Everyone’s favorite display font turned 100 this year. Cooper Black made a splash in 1922, and it continues to appear all over the place. Bouncy, fun, and a little off-kilter, the typeface has been used in everything from the album cover for Pet Sounds to advertisements for Dr. Pepper.
Barnhart Brothers & Spindler, the Chicago affiliate of the American Type Founders Company, announced the arrival of Cooper Black with an irreverent bravado that would become a signature characteristic of the typeface.
Running ads in The American Printer, Barnhart Brothers & Spindler referred to Cooper Black as “a bold Roman that is a Real Type—a strong and dominating design of noble character—a letter that lifts advertising above the mass and makes its message known with the compelling force of powerful expression.”
This was no empty promise. The words, printed in Cooper Black, really do jump off the page. Compared to the other industry ads in the February 20, 1922 issue of The American Printer, Cooper Black just looks…new. Everything else looks old.
It still looks new. One might be forgiven for thinking of Ben Jonson’s famous line about Shakespeare: “He was not of an age, but for all time!” Cooper Black lives in the eternal present. It was designed 100 years ago; but it looks like it was created last week.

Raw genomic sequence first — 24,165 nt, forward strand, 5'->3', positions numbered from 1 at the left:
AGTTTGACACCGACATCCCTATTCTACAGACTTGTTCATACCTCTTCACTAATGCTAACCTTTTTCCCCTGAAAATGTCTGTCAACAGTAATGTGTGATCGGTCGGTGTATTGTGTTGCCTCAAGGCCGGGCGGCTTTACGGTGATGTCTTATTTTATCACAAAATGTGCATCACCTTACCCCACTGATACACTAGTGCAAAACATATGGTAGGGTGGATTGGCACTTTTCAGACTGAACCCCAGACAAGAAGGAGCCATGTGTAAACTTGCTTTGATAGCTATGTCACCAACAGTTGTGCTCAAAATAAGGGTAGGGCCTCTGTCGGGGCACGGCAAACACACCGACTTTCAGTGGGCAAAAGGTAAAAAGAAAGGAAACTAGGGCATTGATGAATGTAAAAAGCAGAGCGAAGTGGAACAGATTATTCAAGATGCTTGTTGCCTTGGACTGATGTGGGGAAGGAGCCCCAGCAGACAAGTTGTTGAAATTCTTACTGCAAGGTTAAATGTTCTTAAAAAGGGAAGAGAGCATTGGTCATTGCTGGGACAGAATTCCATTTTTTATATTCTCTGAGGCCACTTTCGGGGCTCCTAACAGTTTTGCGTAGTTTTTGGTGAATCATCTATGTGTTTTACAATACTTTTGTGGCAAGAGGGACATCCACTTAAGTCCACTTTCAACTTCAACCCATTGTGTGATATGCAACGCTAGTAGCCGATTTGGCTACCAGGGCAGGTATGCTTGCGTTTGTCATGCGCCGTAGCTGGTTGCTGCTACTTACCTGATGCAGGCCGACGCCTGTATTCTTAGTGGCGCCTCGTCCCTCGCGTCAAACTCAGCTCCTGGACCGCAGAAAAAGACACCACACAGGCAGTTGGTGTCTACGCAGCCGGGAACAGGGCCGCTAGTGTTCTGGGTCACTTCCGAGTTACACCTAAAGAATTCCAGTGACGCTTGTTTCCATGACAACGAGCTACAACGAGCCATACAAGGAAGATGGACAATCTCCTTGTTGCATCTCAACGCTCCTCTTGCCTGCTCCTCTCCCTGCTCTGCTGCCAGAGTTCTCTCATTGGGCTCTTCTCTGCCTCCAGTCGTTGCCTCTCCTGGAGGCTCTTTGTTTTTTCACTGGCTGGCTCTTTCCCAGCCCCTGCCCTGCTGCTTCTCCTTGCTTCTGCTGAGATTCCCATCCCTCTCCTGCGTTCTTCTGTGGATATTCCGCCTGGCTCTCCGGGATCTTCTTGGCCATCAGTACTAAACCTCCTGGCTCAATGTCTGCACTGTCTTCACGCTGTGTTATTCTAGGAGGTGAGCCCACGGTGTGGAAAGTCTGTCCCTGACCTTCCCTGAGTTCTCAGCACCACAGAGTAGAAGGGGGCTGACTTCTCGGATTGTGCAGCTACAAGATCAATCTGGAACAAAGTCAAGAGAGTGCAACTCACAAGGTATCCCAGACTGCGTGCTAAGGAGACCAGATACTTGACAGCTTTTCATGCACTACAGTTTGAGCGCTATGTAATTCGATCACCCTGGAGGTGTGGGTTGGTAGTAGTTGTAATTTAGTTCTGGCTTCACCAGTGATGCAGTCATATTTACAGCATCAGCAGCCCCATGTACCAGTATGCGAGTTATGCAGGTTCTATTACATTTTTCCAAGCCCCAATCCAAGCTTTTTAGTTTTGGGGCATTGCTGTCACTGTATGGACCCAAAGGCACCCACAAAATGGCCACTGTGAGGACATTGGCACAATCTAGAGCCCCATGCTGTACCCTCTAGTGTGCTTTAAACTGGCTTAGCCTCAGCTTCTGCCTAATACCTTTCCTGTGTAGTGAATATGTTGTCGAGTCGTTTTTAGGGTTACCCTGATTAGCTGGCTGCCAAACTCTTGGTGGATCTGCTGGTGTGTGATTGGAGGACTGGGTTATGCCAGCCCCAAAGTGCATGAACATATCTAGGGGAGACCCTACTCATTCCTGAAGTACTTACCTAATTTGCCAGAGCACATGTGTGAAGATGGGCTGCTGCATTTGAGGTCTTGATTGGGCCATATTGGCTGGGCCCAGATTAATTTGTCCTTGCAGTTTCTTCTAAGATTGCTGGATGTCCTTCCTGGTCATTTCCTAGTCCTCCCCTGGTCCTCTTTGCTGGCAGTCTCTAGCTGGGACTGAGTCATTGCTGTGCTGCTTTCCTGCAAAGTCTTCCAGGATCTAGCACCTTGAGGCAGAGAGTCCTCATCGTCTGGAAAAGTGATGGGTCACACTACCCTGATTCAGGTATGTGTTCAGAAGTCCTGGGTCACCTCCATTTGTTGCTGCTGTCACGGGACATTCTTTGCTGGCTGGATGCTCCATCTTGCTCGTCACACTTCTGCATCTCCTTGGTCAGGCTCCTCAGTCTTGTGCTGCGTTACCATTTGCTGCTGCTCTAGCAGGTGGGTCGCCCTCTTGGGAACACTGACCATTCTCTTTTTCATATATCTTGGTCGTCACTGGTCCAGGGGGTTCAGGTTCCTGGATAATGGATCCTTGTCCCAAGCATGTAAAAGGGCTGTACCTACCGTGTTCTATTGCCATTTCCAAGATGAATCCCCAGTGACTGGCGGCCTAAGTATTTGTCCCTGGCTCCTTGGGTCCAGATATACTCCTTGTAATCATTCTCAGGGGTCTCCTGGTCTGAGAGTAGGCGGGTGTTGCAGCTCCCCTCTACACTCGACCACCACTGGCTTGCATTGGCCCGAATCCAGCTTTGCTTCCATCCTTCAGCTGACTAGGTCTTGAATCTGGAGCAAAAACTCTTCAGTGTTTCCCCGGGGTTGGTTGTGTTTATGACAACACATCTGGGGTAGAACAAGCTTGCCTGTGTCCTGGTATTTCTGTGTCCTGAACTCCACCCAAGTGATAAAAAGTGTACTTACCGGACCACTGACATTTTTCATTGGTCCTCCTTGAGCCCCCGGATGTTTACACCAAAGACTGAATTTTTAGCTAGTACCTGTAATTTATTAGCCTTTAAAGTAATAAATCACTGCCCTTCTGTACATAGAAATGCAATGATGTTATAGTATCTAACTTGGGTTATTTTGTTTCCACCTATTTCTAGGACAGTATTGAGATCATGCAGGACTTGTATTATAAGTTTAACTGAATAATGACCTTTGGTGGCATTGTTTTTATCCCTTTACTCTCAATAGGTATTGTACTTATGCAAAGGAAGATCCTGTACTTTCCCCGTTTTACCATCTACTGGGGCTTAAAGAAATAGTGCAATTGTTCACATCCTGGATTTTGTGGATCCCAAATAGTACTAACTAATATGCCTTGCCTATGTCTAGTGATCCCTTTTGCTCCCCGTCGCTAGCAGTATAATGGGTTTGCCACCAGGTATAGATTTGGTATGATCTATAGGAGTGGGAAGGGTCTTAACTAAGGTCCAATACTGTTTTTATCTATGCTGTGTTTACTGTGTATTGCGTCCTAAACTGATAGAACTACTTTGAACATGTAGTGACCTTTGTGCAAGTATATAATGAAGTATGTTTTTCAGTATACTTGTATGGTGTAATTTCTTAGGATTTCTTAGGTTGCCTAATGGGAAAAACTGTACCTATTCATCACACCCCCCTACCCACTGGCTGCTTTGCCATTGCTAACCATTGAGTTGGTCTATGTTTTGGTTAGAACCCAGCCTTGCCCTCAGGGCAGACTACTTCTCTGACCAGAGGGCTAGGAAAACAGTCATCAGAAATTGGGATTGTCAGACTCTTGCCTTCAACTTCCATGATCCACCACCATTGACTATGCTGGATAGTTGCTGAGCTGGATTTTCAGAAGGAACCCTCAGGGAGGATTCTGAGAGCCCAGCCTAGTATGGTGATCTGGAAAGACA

The buoyant expressiveness of Cooper Black is the key to its enduring appeal. Designer Oswald Bruce Cooper worked hard to make sure the typeface’s distinctive personality came through in every letter. “He drew and redrew some letters dozens of times in the hope of giving the type, a necessarily mechanical product, some of the fluidity and bounce of his personal lettering style,” writes Paul Gehl, the Newberry’s Wing Curator Emeritus, in The Newberry 125.
You can see the typeface take shape in Cooper’s sketches, drawings, and proofs. These archival materials can now be found in the Oswald Bruce Cooper papers at the Newberry.
Cooper spent three years perfecting Cooper Black. Advertisers have spent 100 years using it.